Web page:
The romantic whirlwind, or my review of The Hundredth Queen

hundredth queen

The Hundredth Queen (The Hundredth Queen #1)

By: Emily R King

Publisher: Skyscape

Publication Date: June 1st, 2017

Format: eARC


As an orphan ward of the Sisterhood, eighteen-year-old Kalinda is destined for nothing more than a life of seclusion and prayer. Plagued by fevers, she’s an unlikely candidate for even a servant’s position, let alone a courtesan or wife. Her sole dream is to continue living in peace in the Sisterhood’s mountain temple.

But a visit from the tyrant Rajah Tarek disrupts Kalinda’s life. Within hours, she is ripped from the comfort of her home, set on a desert trek, and ordered to fight for her place among the rajah’s ninety-nine wives and numerous courtesans. Her only solace comes in the company of her guard, the stoic but kind Captain Deven Naik.

Faced with the danger of a tournament to the death—and her growing affection for Deven—Kalinda has only one hope for escape, and it lies in an arcane, forbidden power buried within her.

In Emily R. King’s thrilling fantasy debut, an orphan girl blossoms into a warrior, summoning courage and confidence in her fearless quest to upend tradition, overthrow an empire, and reclaim her life as her own.

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The Hundredth Queen is a romantic whirlwind of magic and kickass ladies. The setting is lush: the fabrics shimmering, the rooms finely decorated, and the food delectable. The characters are rendered, good or bad, with limited flaws, and their actions and motivations were believable. In a world of warrior women, sprawling kingdoms bent on conquering more and more, and a king who has been driven mad by a lust for power and the pursuit of a woman he can’t have, our heroine Kalinda shines and propels this book to a five star read.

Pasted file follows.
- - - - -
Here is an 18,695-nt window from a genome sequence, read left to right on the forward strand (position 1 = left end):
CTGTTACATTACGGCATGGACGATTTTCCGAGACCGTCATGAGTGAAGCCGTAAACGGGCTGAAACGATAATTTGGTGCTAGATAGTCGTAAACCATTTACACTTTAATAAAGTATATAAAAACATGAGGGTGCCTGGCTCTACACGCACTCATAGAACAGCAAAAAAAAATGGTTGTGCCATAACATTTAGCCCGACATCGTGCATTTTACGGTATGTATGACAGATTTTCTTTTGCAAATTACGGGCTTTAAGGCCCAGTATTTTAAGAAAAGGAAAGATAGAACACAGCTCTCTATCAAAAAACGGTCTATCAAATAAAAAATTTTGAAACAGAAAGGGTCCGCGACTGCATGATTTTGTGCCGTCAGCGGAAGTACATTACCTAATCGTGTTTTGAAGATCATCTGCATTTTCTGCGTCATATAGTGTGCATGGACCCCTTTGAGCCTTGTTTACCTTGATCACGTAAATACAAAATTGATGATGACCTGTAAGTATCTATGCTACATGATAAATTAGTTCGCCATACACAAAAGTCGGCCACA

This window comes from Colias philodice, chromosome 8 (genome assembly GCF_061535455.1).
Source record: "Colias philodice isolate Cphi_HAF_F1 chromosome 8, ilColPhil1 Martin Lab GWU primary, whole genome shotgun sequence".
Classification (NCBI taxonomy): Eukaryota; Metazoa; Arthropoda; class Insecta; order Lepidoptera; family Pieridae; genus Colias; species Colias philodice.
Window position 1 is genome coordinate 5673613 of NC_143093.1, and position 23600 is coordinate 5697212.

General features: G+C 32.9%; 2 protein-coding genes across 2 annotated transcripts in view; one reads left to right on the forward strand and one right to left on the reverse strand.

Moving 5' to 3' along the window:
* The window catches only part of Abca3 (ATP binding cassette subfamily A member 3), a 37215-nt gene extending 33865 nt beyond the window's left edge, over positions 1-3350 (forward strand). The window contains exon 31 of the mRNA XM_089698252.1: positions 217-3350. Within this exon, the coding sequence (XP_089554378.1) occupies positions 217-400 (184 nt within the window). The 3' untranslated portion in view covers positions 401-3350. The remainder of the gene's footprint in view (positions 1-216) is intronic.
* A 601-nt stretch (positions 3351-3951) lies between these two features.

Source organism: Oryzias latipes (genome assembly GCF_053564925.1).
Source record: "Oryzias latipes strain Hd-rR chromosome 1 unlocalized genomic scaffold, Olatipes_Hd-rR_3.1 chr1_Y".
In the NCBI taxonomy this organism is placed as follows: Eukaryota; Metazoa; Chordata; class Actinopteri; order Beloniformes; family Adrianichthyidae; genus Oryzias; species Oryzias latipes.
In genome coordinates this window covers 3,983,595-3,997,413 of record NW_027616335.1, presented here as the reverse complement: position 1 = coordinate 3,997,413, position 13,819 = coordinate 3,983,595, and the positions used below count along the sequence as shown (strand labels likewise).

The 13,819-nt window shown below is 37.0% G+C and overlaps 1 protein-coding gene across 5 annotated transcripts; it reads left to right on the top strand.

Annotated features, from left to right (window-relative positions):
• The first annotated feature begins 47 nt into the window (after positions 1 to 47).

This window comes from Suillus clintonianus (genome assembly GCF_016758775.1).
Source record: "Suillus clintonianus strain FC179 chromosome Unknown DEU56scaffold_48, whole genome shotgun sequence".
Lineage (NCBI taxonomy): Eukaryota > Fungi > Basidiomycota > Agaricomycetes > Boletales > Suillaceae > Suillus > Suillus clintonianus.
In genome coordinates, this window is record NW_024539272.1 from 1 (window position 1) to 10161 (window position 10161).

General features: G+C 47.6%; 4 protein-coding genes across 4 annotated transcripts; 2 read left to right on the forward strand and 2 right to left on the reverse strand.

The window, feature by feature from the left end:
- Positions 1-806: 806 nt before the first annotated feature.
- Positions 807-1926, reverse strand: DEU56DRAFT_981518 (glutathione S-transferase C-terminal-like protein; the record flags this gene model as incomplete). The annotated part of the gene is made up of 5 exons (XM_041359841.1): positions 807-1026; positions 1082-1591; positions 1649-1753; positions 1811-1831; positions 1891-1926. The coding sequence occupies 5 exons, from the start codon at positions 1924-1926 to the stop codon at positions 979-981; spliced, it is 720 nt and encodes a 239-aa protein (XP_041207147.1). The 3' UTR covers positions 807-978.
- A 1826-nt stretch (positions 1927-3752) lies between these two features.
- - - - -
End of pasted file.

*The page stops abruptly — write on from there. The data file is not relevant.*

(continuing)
The plot revolves around Kalinda and her discovery of who she is and her wider role as a magic wielder and the power she gives, due to her position, to whoever she gives her loyalty. Her pursuit of a cure for what has ailed her through childhood and truth about her lineage pushes her, admirably, to defy her love interest, Deven, making sure he tags along rather than dictating what she can and cannot do. Their relationship is complicated and rocky for most of the book, as is predictable, but it has it’s sweet and swoony moments and my only complaint was that it felt a little too close to instalove for my tastes.


The other characters, Jaya, the King, the other wives, were equally well developed. Jaya was a great friend and I wish we had had more time with just her and Kalinda before the action really started. The King was as slimy, with a beautiful exterior, as a villain should be, and his kindred, Lakia, just as vain, power hungry, and desperate. The other wives and courtesans that Kali befriended ranged from genuinely welcoming and warm to threatening adversaries.


The Hundredth Queen’s greatest triumph, and where it assuaged my greatest worry, is that it doesn’t look down on foreign cultures or their act of polygamy. It’s accepted, not condemned, or marked as wrong. The main character and her romantic relationship is solidified as monogamous, but she doesn’t use it to look down on or pass judgement upon others. The ridicule was in the competition between women for a man’s affection, the hate that was generated because of a man’s lust for blood that degrades the relationship between women who should see each other as family.


For an exciting read that delivers just as much sisterhood as swoons, The Hundredth Queen is an exciting and addictive read.

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Disclaimer: The synopsis and cover picture were pulled from the book’s Goodreads page. Neither belong to us. An advanced copy was provided in exchange for an honest review.

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